AMD: NVIDIA Gameworks a ‘Clear and Present Threat to Gamers’

Ubisoft’s long-awaited open-world title, Watch Dogs, released today, but the discussion around its tech isn’t directed at troubleshooting.

Forbes released an article that has sent the PC gaming community into a revolt. They imply that Ubisofts use NVIDIA’s GameWorks, outright blocked AMDs ability to view the DirectX 11 code they required to optimize their GPU drivers so users get the best experience possible on their hardware. Thus giving NVIDIA a monumental advantage over AMD when playing this particular title.

GameWorks is NVIDIA’s toolkit that’s used by game developers to add new rendering techniques that NVIDIA hardware is specifically capable of utilizing. Other titles that use GameWorks include Batman: Arkham Origins and Assassin’s Creed IV: Black Flag. As an NVIDIA user myself, the use of GameWorks has certainly given a bit of freedom for the games’ graphics abilities and available options. But, is this argument any different from the one we had back in the day when OpenGL reigned king and Microsoft pushed DirectX out for Windows users?

AMD’s Robert Hallock told Forbes,

“Gameworks represents a clear and present threat to gamers by deliberately crippling performance on AMD products (40% of the market) to widen the margin in favor of NVIDIA products,” to which Hallock elaborated further by saying “Participation in the Gameworks program often precludes the developer from accepting AMD suggestions that would improve performance directly in the game code—the most desirable form of optimization.”

So, according to AMD, a game developer, Ubisoft for Watch Dogs in this case, is allowed to suggest options or enhancements to the libraries used by GameWorks for their title, but AMD isn’t allowed to see or suggest the same. For example, say Watch Dogs had critical issues running under AMD GPUs that needed to be fixed, they couldn’t contact NVIDIA and suggest the fixes or changes but, Ubisoft would have no issue modifying the code as needed.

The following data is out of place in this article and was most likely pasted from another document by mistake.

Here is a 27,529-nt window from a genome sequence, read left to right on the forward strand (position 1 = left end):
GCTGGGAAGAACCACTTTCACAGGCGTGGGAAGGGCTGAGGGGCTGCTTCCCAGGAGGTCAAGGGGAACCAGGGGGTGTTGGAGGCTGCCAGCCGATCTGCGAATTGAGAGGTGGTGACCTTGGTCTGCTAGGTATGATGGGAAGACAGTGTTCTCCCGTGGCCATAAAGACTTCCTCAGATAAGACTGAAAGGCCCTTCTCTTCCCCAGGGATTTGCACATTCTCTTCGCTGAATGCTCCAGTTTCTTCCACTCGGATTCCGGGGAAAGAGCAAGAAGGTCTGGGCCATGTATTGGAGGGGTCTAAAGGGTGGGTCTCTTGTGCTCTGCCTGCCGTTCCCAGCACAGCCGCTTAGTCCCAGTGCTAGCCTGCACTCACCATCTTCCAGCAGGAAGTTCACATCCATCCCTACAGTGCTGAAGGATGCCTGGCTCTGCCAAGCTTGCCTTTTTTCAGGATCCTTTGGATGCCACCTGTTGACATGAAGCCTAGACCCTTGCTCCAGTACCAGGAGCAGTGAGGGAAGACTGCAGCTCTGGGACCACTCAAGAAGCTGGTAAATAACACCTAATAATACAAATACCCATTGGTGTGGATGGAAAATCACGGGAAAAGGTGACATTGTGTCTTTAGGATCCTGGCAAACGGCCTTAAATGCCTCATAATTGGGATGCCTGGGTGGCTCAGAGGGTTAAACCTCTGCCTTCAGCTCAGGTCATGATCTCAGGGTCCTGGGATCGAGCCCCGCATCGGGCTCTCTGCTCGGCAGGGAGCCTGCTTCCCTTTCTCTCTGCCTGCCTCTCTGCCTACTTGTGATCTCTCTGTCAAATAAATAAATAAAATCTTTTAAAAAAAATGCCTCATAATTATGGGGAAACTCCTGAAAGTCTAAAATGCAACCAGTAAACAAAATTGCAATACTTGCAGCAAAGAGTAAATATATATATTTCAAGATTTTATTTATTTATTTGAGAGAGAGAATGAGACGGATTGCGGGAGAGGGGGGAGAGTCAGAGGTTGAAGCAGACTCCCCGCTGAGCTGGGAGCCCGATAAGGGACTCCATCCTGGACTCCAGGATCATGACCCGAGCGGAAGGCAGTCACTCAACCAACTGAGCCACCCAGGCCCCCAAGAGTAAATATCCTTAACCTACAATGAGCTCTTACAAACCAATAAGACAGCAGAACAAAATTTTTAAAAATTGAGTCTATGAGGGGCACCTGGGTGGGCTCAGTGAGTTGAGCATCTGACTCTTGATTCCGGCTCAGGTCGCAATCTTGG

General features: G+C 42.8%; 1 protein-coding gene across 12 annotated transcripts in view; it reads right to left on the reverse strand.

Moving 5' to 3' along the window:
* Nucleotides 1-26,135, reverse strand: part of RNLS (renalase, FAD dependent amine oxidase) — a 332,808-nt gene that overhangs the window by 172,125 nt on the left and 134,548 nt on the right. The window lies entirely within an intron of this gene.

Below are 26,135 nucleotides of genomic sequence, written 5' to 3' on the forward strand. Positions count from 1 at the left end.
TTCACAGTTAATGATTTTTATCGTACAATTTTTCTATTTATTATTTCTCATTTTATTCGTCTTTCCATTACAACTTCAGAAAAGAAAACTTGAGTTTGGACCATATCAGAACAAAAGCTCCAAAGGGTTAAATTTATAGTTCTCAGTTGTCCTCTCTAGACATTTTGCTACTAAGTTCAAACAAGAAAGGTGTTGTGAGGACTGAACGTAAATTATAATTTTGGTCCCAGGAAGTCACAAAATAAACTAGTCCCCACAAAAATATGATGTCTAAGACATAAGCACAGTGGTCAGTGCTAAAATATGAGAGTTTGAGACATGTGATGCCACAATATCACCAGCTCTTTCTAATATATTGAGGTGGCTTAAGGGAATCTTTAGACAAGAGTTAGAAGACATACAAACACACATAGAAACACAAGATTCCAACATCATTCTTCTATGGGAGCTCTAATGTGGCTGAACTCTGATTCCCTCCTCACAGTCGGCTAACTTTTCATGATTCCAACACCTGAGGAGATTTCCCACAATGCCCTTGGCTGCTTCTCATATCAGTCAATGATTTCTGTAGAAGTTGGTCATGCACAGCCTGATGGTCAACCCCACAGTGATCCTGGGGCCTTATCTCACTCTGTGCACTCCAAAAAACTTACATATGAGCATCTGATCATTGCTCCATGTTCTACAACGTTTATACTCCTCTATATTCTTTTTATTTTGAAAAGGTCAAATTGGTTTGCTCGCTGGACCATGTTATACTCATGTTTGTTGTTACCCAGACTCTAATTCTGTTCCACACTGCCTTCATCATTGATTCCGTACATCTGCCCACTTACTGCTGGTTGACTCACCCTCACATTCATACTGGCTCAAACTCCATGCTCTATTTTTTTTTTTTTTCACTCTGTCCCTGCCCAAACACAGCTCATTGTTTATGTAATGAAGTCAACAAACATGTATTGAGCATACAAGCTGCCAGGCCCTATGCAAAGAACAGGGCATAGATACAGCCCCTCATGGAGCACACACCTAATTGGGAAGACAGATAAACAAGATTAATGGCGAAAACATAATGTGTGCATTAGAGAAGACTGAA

“The code obfuscation makes it difficult to perform our own after-the-fact driver optimizations, as the characteristics of the game are hidden behind many layers of circuitous and non-obvious routines,” Hallock continues. “This change coincides with NVIDIA’s decision to remove all public Direct3D code samples from their site in favor of a ‘contact us for licensing’ page. AMD does not engage in, support, or condone such activities.”

To me this doesn’t seem like bias on NVIDIA’s part. They’re licensing the use of their toolkit to Ubisoft. Of course NVIDIA is going to make their toolkit capable of using this code to its fullest potential on the GPUs that they sell. Now, does that mean NVIDIA should keep it closed source to prevent AMD from viewing the DirectX 11 code? Right now, that’s up to you to decide. AMD is saying that NVIDIA should have the same level of transparency with technology as they do.

“Our work with game developers is founded concretely in open, sharable code, all of which we make available on our developer portal,” he went on. “We believe that enabling a developer with obvious and editable code that can be massaged to benefit everyone not only helps AMD hardware, but makes it possible for all gamers to benefit from our partnerships with a developer. As TressFX Hair runs equally well on AMD and NVIDIA hardware, for example, you can see this is true.”

Now, since this story broke on Forbes, John McDonald – who used to work at NVIDIA – spoke his mind on Twitter about the allegations against his former company,